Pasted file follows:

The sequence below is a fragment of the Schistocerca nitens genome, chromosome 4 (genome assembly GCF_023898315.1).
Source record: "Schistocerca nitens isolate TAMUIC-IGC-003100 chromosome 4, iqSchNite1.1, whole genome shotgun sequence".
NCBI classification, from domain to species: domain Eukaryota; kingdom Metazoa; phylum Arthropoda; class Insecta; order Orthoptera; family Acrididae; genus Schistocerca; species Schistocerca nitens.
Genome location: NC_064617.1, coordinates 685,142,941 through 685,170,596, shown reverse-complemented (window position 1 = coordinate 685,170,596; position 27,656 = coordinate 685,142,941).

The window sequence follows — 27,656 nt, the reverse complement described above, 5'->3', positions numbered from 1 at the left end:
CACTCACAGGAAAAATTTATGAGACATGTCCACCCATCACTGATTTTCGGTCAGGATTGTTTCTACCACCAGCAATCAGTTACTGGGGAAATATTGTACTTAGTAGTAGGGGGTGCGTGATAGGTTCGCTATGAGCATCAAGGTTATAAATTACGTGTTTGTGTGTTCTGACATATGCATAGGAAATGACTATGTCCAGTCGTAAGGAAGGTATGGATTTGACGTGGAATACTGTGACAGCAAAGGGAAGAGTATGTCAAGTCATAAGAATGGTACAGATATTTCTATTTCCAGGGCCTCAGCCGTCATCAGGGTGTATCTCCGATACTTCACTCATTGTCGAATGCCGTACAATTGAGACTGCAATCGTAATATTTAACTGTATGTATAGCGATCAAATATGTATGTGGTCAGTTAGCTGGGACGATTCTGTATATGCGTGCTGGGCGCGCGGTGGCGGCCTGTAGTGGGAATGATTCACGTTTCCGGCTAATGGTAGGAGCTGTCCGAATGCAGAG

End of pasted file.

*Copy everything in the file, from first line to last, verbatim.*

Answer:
The sequence below is a fragment of the Schistocerca nitens genome, chromosome 4 (genome assembly GCF_023898315.1).
Source record: "Schistocerca nitens isolate TAMUIC-IGC-003100 chromosome 4, iqSchNite1.1, whole genome shotgun sequence".
NCBI classification, from domain to species: domain Eukaryota; kingdom Metazoa; phylum Arthropoda; class Insecta; order Orthoptera; family Acrididae; genus Schistocerca; species Schistocerca nitens.
Genome location: NC_064617.1, coordinates 685,142,941 through 685,170,596, shown reverse-complemented (window position 1 = coordinate 685,170,596; position 27,656 = coordinate 685,142,941).

The window sequence follows — 27,656 nt, the reverse complement described above, 5'->3', positions numbered from 1 at the left end:
CACTCACAGGAAAAATTTATGAGACATGTCCACCCATCACTGATTTTCGGTCAGGATTGTTTCTACCACCAGCAATCAGTTACTGGGGAAATATTGTACTTAGTAGTAGGGGGTGCGTGATAGGTTCGCTATGAGCATCAAGGTTATAAATTACGTGTTTGTGTGTTCTGACATATGCATAGGAAATGACTATGTCCAGTCGTAAGGAAGGTATGGATTTGACGTGGAATACTGTGACAGCAAAGGGAAGAGTATGTCAAGTCATAAGAATGGTACAGATATTTCTATTTCCAGGGCCTCAGCCGTCATCAGGGTGTATCTCCGATACTTCACTCATTGTCGAATGCCGTACAATTGAGACTGCAATCGTAATATTTAACTGTATGTATAGCGATCAAATATGTATGTGGTCAGTTAGCTGGGACGATTCTGTATATGCGTGCTGGGCGCGCGGTGGCGGCCTGTAGTGGGAATGATTCACGTTTCCGGCTAATGGTAGGAGCTGTCCGAATGCAGAG